Ok, so maybe the story above shows some nasty self-interest coupled with general incompetence. But who am I to suggest that Big Labor is full of corruption, right? The unions are no mob, they aren’t tied to organized crime (he says while checking the locks and running a mirror under the car). Right wing websites always try to smear the unions with such charges, but you won’t find such criticism out of our fever swamp. Right? Absolutely true … IF you consider the New York Times a right wing blog.
Nearly two decades after the federal authorities moved against New York City’s carpenters’ union to loosen the mob’s grip and end a culture of contractor bribery, they have leveled corruption charges against the union’s leader and nine other union officials and contractors. The charges, announced on Wednesday, include racketeering, bribery, fraud and perjury.
The men were named in a 90-page indictment that alleges crimes similar to some set out in a civil racketeering lawsuit that Manhattan prosecutors brought against the union, the New York District Council of Carpenters and Joiners of America, in 1990. That case led to a 1994 consent decree and, years later, a court-appointed corruption monitor; both are still in place, and the charges seem to raise questions about the effectiveness of the current monitor.
The 29-count indictment was unsealed in Federal District Court in Manhattan hours after a predawn roundup in which many of the officials were arrested on their way to work. It charges that in exchange for bribes valued at about $1 million, they helped corrupt contractors steal millions of dollars more from the union and its benefit funds by allowing contractors to pay members cash wages below union scale without benefits, hire illegal aliens and nonunion workers and skip contributions to the union’s benefit funds.
Oh boy. That sounds pretty bad. Let’s read on, maybe it gets better.
The federal charges unsealed on Wednesday, a result of a lengthy investigation by Manhattan prosecutors, the F.B.I. and the Department of Labor Inspector General’s Office of Labor Racketeering and Fraud Investigations, were not Mr. Forde’s first brush with such accusations. He and another district council official went to trial on bribery charges involving the union in state court in Manhattan twice in recent years, with the first case ending in a conviction that was later overturned, and the second in acquittal.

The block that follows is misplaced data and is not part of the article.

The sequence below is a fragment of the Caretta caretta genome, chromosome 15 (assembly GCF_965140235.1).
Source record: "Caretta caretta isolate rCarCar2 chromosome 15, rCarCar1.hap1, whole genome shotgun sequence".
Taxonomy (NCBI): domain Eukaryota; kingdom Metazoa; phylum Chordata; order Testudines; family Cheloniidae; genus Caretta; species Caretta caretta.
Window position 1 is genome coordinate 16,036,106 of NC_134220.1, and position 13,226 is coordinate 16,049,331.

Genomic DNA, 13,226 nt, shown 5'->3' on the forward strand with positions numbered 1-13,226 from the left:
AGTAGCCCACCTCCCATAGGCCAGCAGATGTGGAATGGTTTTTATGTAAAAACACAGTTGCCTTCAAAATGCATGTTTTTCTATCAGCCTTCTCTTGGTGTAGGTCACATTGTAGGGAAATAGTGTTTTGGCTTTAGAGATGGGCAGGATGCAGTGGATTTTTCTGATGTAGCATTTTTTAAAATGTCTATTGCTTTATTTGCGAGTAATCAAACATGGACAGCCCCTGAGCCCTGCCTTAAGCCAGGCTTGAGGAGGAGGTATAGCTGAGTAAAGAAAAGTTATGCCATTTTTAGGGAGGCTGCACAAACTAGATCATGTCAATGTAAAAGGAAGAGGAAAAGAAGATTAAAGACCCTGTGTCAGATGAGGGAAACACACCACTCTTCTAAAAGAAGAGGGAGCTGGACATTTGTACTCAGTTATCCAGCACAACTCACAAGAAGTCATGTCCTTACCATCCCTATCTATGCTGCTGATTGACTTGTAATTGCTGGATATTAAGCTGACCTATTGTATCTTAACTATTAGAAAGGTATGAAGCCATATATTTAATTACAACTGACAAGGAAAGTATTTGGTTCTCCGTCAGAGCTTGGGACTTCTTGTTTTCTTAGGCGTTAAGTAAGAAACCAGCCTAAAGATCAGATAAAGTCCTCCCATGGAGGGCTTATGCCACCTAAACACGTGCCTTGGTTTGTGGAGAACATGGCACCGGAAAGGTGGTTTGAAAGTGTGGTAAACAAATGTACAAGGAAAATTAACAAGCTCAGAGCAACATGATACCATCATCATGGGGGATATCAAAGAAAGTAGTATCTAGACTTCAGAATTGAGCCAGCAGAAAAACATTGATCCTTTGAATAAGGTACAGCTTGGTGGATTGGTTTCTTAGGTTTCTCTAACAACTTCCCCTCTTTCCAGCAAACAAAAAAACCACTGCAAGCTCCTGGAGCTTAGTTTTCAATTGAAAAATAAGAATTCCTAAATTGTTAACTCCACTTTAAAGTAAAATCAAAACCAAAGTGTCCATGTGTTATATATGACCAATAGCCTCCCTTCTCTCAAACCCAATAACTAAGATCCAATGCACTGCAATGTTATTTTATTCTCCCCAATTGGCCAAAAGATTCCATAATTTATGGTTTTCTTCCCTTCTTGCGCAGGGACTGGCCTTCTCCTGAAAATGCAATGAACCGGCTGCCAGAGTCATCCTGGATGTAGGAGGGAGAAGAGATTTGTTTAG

Among the others charged in the new indictment with Mr. Forde and the other union officials was Joseph Olivieri, a benefit funds trustee and executive director of the Association of Wall, Ceiling and Carpentry Industries of New York. F.B.I. reports and law enforcement officials say Mr. Olivieri has a long history of ties to the Genovese crime family, the powerful Mafia clan that for generations has held sway over the union.
But while the indictment makes only passing mention of another Genovese family figure, it does not charge that organized crime wielded any influence over the district council. But several law enforcement officials said the investigation was continuing.
“Rather than doing what they were elected to do — safeguarding wages and benefits for union members — they took cash and other bribes to turn a blind eye on contractors’ schemes to cheat the rank and file,” Joseph M. Demarest Jr., the head of the New York F.B.I. office, said in the news release.
Yeah, I gotta say. THAT sounds like a mob. Or rather, the mob.
Big Labor hasn’t given up on card check. They haven’t given up on intimidation, incompetence, or corruption either. And now they plan to crash healthcare townhalls to make sure the folks represented here aren’t able to say their piece.
Democrats and their fellow travelers are doing everything in their power to marginalize the conservative movement. They’ve been at it with new vigor and earnestness since the election. In the healthcare debate they’ve sunk to new lows and, now, they are unleashing the only real mob in this debate. Don’t let them shut you down. Just follow Erick’s advice and continue to exercise your freedom … while we yet have it.